International Law 1000: Sources and law-making
In a world where sovereignty is the organizing principle and states the central subjects, the answer to the next question may look simple. How is international law made? Well, you may answer that states make the law, and that is true but only to a certain extent. As with most things, reality is more nuanced and complex. But being nuanced and admit complexity is still not cool. Yet, let me try to tell you this complex story of sources. In 1000 words or less.
For a long time it has been custom to talk about the doctrine of sources. This means the doctrine of where international law comes from and/or how it is made, which includes the question of who makes it. Article 38 of the Statute of the International Court of Justice gives a convenient list, a starting point, for answering those questions. Phrased as sources to be applied by the Court, the traditional sources of international law are:
- Customary international law
- General principles of law
And if these fail to provide a satisfactory answer, we look towards court decisions and the ’teachings of highly qualified publicists’, i.e. academics.
The law of treaties is a complex area in itself, so that will be covered in the next post in this series. Customary international is where nuance and complexity come in. But any of these sources is based on one main principle, and that is the consent of the state. A state cannot be bound by a rule of international law without its consent. These days the question is whether that principle still holds true. But first things first.
Customary international law
Customary law is unwritten, yet binding law. But how can we know what the norm is, and whether it is indeed law and not just a custom? First, sufficient states must display a certain level of conformity to a norm – general state practice. Second, there must be evidence that states believe that the norm is law and that they must therefore conform to it. Both criteria are obviously vague, and the exact content of the norm is never fully known until a conflict arises. With any luck, an international court of tribunal will have a say. Then, the norm can be described, circumscribed and explained. The decision will become the point of reference, a secondary source of law. But only if we’re lucky.
According to settled case law, the relevant practice of states can consist of what they say, as well as what they do. But it also matters which states we’re looking and listening to. In my classes, Austria was always the sacrificial lamb when pointing out that not the practice of all states is relevant. Case in point: Austria and the law of the sea. You can figure that one out. Nor do states need to display identical practices all the time. According to the ICJ, a ’general consistency’ in the practice of states is sufficient. Case law has brought us only a slimmer of clarity. But a determination of customary law by a court can still pop up unexpectedly at any time. Uncertainty remains, however, in determining relevant state practice.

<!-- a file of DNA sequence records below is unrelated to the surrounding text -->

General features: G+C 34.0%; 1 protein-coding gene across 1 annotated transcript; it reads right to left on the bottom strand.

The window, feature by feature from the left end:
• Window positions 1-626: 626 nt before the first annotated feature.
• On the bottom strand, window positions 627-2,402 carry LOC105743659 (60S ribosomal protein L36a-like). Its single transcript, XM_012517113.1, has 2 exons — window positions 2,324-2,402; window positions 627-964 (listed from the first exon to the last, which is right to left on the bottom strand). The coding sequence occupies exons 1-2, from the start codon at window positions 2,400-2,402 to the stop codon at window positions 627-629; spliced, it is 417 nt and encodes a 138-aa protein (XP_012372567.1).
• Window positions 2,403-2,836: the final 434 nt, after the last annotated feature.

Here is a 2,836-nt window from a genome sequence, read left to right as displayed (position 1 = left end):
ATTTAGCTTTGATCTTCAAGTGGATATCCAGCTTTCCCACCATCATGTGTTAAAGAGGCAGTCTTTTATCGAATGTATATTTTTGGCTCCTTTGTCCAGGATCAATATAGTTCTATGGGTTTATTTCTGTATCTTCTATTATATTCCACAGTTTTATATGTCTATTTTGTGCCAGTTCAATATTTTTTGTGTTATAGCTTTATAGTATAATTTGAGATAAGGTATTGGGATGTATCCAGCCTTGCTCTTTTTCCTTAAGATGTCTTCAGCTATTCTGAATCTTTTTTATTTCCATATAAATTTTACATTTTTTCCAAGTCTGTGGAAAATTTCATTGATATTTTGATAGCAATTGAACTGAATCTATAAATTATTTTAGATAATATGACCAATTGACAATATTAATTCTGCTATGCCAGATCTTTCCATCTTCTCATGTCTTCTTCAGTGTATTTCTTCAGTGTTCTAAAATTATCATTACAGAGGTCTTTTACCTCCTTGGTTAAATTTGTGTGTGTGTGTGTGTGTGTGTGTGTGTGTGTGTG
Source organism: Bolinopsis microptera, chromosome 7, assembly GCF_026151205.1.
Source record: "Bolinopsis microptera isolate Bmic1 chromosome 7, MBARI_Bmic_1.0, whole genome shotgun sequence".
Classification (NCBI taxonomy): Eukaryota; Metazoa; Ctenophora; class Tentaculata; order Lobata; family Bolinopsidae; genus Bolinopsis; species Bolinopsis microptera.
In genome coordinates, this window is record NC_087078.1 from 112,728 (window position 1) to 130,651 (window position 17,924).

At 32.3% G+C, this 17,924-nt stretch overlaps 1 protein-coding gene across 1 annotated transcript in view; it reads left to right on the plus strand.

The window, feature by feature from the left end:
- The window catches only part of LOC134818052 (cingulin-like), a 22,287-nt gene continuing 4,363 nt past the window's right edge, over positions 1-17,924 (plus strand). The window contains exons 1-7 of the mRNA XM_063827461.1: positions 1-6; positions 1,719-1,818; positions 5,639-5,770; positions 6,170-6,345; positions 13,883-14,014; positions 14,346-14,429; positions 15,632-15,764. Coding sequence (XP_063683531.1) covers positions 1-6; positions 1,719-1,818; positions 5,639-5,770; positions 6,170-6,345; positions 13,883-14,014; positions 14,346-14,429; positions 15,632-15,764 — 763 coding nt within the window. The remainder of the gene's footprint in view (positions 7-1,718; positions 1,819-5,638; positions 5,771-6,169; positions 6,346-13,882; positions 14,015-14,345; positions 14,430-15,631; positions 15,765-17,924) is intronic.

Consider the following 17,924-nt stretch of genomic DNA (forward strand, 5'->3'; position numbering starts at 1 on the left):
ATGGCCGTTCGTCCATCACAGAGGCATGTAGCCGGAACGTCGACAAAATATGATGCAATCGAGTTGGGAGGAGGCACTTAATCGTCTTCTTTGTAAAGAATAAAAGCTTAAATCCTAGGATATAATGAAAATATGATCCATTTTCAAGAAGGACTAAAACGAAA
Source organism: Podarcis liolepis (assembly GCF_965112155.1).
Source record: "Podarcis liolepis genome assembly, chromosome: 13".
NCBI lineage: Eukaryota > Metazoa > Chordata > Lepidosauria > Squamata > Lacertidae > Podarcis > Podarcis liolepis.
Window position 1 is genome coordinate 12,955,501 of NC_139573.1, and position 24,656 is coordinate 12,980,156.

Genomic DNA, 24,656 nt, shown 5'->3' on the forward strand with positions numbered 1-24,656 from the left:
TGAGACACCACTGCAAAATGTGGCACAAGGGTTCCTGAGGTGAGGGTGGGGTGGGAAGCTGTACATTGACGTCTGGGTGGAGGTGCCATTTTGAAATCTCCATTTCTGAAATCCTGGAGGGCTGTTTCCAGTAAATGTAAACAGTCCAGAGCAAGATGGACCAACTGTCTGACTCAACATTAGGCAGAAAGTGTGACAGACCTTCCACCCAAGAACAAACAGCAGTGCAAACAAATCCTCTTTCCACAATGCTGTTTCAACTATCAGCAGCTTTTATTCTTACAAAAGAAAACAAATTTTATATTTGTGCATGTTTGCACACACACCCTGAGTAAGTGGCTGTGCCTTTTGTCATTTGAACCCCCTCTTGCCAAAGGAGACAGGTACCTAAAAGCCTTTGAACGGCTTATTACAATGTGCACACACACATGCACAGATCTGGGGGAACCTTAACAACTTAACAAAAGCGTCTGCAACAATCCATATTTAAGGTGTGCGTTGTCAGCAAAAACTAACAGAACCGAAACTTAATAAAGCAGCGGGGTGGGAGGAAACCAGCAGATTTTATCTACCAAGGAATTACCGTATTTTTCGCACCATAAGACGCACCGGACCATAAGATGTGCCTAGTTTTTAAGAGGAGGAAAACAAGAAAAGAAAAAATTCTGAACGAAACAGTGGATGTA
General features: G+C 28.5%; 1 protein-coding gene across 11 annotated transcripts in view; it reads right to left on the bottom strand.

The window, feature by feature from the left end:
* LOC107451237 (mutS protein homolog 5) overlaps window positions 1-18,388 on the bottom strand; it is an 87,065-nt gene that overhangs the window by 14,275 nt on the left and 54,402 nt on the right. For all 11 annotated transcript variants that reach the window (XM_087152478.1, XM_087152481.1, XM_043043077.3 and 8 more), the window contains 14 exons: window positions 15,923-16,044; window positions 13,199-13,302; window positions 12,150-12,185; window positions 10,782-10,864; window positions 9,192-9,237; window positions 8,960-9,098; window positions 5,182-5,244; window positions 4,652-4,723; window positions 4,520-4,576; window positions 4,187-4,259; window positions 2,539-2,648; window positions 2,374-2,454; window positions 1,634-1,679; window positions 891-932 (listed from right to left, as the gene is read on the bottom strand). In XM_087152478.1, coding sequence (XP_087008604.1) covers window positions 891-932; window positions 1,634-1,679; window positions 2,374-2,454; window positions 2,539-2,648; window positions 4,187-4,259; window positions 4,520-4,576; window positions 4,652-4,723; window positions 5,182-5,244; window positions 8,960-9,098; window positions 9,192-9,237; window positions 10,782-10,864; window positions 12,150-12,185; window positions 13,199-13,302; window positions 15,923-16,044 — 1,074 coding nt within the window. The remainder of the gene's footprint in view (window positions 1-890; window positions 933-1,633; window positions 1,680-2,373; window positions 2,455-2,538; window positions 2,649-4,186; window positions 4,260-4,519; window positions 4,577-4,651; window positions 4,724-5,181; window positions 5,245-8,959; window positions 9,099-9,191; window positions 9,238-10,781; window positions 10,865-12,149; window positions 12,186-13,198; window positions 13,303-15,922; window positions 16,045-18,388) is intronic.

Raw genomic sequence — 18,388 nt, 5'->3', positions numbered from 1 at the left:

Perhaps even more troublesome is the second criterion of a a state believing that it must do or refrain from doing something out of a legal obligation. We call it ’opinio iuris’. But how do you gauge what a state ’believes’? Ironically – and confusingly – certain actions and words of states that make up practice can also be proof of this mythical belief. Voting records in the UN, for instance, have been seen as evidence of opinio iuris. Again, it is for some authoritative bodies, like the ICJ and the International Law Commission, to determine what is customary law. Does this make things clearer? No, but welcome to customary international law.
General principles of law
The third source of international law is ’general principles of law’. These principles are the ’back up’ source for treaties and customary law. They are to be used when treaties nor customary law do not provide a clear answer to a legal problem. But as with customary law, the content of this source is equally uncertain. Do they come from international law, national law or are they innate to the concept of law? Some principles are however certain and may sound familiar: good faith, equity, obligation to provide reparation for violating the law. At the same time, general principles are based on consensus, not so much on consent. At least not explicitly.
Buut what if the primary sources – treaties and customary law – say contradictory things? Or when they say the same? Which source prevails? There is no deciding rule, only two rules of thumb to assist with the answer. First, the new source goes before the older one. And second, the more particular source prevails over the general one. That is, the source that regulates the issue a hand more specifically should determine it. And I must repeat: it is a matter of judgement, ordinarily made by a judge. Sounds familiar, right?
Sources v. law-making
There is something to be said for the idea that the doctrine of sources and the principle of consent are out of date. First, with the countless actions of states and interactions between them, any consent to the development of international law starts to become untraceable. To insist that consent is still the basis for the binding character of customary law is theoretical at best, and artificial at worst. General principles cannot be really grounded in consent either. Law is now made, and governance is done through a variety of transnational and informal structures. Governmental- and non-governmental organizations, corporation, and individuals all contribute to the development of norms. International law is not so much found from sources, but made by all those engaged in the system.